“We joked about it: ‘Hey, it’s radioactive snow!’ ” Cooper recalled. “I took pictures and video.”

But now “my thyroid is so out of whack that I can lose 60 to 70 pounds in one month and then gain it back the next,” said Cooper, fighting tears. “My menstrual cycle lasts for six months at a time, and I cannot get pregnant. It’s ruined me.”

The fallout of those four days spent off the Fukushima coast has been tragic to many of the 5,000 sailors who were there.

At least 70 have been stricken with some form of radiation sickness, and of those, “at least half . . . are suffering from some form of cancer,” their lawyer, Paul Garner, told The Post Saturday.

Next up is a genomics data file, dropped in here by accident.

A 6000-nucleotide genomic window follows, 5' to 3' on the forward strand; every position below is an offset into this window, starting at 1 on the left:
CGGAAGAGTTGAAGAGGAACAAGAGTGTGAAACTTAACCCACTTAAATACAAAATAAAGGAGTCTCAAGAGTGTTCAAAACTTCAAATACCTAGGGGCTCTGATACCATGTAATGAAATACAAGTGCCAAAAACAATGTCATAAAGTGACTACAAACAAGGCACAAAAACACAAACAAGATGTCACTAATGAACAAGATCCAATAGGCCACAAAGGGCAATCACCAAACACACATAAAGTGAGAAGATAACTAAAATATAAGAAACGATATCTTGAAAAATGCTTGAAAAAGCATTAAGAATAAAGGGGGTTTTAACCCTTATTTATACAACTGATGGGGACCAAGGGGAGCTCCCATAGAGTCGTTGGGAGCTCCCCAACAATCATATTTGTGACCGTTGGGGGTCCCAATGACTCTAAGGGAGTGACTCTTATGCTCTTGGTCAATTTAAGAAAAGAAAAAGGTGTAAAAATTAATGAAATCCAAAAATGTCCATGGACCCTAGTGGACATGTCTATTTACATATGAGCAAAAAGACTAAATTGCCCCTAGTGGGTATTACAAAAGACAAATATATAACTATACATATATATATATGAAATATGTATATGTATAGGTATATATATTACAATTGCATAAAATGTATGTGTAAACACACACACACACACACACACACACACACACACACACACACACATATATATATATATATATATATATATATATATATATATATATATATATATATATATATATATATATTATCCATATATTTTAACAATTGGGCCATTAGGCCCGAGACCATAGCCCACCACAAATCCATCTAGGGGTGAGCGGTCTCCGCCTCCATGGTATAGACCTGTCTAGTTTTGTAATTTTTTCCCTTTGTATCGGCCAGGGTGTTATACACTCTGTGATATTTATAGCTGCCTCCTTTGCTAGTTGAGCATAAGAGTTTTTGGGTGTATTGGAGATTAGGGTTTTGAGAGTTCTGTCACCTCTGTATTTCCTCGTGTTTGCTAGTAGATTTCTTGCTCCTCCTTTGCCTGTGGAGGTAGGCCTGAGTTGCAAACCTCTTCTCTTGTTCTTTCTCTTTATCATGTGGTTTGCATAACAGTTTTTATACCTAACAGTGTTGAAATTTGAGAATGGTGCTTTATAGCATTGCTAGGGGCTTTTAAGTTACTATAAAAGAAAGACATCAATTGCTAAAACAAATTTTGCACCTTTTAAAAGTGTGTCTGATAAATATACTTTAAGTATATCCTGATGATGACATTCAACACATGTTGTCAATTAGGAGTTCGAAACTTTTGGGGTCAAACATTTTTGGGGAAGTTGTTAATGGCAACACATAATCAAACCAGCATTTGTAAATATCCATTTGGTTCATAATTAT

“We’re seeing leukemia, testicular cancer and unremitting gynecological bleeding requiring transfusions and other intervention,” said Garner, who is representing 51 crew members suing the Tokyo Electric Power Co., which operates the Fukushima Daiichi energy plant.

“Then you have thyroid polyps, other thyroid diseases,” added Garner, who plans to file an amended lawsuit in federal court in San Diego next month that will bring the number of plaintiffs past 70.

Smoke rises from the crippled Fukushima Daiichi nuclear plant in March 2011 after it was hit by a tsunami.

Senior Chief Michael Sebourn, a radiation-decontamination officer, was assigned to test the aircraft carrier for radiation.